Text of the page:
Edgar Rodriguez, a 23-year-old New York City father arrested after allegedly threatening a fellow subway rider who challenged the way Rodriguez disciplined his two-year-old son, is a victim.

Before making that case, let’s make a few things crystal clear: a video of the incident in June clearly shows the man believed to be Rodriguez behaving in a criminal manner by brandishing a knife and menacing the man who called him out for striking his son on the arm. His language, angry demeanor and spitting was inappropriate under any circumstance, but particularly in front of a subway car full of passengers, including his own toddler and the young daughter of the couple who questioned Rodriguez’s parenting style and recorded what transpired on their cell phone. The out-of-control young man was wrong and wholly responsible for his actions and any punishment he receives. His behavior was reprehensible and inexcusable, and calling him a victim is not an effort to exonerate him in any way. With that said, it’s important that we look deeper into the story, based on what we know publicly about the case.

At his initial court hearing, Rodriguez broke down in tears after the judge ordered him to stay away from his son (“spewing saliva to weeping tears” and “subway bully” were just two of the phrases used by local media covering the proceeding). A photo of the suspect’s tear-stained face will, understandably, more likely generate reactions of “too little, too late” or “he’s crying because he got caught” than “wow, poor guy.” Defense attorney George Vomvolakis informed the court that “the most important thing to him [Rodriguez] is his child. My client is currently the sole caregiver for that child…The mother was and still is a stripper.” Vomvolakis alleged that the baby’s mother used the child to obtain welfare benefits and called Rodriguez two weeks prior asking for young Adrian back so she could renew her Section 8 affordable housing.

Whether any of the claims are true will be addressed in a court of law. And while we’ve only heard one side of the story when it comes to the fitness of either parent to care for this child, we can safely assume that the young boy was born into dysfunction not of his doing. But what about the dysfunction of his father? Who is responsible for that? At age 23, Rodriguez is well beyond the age that society expects our men to start being accountable and responsible. If he is old enough to create a child, then he is old enough to raise one, right? If only that were true.  The awful reality is that all of Rodriguez’s alleged actions on the subway have their roots in circumstances not caught on camera—ways of learned manhood that are toxic to himself and everyone around him.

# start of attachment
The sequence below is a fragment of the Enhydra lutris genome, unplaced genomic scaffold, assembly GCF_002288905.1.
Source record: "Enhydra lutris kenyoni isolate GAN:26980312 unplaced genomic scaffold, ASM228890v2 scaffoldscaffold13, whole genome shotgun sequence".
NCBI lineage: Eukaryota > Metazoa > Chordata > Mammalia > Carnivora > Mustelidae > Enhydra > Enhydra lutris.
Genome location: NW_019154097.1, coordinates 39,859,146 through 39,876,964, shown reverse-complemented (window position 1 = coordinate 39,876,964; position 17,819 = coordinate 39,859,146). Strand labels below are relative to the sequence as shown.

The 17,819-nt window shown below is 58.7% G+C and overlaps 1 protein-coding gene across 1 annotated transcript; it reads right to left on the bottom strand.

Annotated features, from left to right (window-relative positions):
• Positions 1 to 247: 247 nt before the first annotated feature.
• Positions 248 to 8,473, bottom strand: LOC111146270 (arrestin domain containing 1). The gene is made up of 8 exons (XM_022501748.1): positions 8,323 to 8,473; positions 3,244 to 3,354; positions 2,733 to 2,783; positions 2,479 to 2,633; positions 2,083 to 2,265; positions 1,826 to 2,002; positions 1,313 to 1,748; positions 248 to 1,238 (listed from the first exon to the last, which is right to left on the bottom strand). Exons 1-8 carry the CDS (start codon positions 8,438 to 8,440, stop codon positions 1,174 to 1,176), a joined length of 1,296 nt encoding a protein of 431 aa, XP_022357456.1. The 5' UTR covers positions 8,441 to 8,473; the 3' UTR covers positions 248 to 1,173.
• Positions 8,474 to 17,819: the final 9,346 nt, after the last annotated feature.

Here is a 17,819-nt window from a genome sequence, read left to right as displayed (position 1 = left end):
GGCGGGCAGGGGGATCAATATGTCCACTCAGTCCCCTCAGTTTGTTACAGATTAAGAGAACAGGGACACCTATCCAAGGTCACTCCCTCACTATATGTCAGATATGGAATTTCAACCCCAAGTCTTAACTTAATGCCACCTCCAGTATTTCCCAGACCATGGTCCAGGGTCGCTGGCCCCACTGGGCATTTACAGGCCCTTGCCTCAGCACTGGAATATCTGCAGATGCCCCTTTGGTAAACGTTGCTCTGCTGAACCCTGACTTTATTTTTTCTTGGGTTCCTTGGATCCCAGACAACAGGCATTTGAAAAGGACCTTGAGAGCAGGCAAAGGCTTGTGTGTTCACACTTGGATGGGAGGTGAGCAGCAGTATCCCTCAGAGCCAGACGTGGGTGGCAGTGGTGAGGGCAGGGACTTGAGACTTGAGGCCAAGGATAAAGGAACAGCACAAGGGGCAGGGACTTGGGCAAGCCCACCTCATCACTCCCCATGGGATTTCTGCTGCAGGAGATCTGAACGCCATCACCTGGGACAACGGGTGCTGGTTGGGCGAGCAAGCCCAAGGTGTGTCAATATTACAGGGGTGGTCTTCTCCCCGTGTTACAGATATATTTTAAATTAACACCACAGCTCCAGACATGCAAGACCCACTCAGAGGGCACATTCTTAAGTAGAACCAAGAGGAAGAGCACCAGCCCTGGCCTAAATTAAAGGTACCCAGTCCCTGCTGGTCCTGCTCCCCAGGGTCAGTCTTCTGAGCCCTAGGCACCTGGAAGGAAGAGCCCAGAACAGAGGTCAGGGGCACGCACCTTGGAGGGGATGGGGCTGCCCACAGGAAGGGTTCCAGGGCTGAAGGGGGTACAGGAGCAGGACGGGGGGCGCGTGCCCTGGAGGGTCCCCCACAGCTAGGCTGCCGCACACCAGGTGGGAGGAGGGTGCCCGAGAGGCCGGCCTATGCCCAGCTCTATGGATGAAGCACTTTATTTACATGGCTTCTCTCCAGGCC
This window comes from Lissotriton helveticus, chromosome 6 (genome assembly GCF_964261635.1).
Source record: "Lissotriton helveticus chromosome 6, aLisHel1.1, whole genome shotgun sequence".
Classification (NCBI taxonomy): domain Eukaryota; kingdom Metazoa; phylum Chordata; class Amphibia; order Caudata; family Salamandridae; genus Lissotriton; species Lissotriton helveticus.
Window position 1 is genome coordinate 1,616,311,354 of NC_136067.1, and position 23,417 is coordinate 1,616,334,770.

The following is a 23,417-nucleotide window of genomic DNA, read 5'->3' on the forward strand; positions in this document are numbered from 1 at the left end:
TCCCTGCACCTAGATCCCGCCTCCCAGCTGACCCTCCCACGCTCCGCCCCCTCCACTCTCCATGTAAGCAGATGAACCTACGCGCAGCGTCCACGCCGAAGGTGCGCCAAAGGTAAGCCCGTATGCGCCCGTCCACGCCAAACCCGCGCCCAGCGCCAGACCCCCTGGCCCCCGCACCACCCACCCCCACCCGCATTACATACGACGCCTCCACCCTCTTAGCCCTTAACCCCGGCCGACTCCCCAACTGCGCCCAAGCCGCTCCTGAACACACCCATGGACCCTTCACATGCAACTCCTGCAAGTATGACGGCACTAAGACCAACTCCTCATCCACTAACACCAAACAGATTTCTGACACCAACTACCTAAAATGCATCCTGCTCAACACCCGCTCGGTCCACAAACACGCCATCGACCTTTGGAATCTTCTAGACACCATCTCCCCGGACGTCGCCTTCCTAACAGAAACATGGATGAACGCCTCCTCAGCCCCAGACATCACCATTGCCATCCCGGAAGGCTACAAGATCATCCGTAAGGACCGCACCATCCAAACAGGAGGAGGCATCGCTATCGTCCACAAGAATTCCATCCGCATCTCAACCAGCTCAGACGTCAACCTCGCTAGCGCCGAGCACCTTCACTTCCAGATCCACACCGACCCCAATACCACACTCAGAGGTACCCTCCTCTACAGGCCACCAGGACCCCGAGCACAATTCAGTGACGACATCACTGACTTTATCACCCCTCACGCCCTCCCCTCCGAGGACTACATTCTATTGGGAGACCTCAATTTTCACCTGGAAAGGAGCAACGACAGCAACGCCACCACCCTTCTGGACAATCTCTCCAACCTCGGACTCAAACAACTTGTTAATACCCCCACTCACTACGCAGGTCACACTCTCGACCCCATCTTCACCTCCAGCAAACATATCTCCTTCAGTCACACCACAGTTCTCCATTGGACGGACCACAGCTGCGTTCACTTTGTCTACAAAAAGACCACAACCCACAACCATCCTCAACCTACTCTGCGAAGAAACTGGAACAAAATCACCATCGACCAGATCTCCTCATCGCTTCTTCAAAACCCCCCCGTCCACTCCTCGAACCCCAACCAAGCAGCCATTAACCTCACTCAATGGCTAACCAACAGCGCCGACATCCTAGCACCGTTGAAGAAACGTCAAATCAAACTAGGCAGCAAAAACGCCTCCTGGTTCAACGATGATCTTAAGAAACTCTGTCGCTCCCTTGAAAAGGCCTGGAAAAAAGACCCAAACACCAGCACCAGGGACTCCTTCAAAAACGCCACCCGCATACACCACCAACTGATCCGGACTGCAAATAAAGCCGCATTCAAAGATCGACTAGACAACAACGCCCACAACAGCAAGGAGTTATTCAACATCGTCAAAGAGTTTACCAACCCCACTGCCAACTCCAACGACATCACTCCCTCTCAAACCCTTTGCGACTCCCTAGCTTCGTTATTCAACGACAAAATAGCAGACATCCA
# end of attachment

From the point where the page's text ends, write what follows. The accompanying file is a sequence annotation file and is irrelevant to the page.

It’s easy to dismiss the radical transformation from angry spitter to crying defendant as Rodriguez’s way to gain sympathy. However, we do more justice to him—and other men like him—by considering the other possible sources of those Jekyll and Hyde personalities. Mental illness and a predisposition to violence are often (and sometimes appropriately) cited in cases like this, and when all is said and done, both could be factors in what happened aboard that E train on June 24. Rodriguez could have just as easily told the man who questioned his child-rearing methods to mind his own business and then leave the train without incident. Instead, he allegedly chose to threaten to kill a man in front of his wife and five-year-old daughter.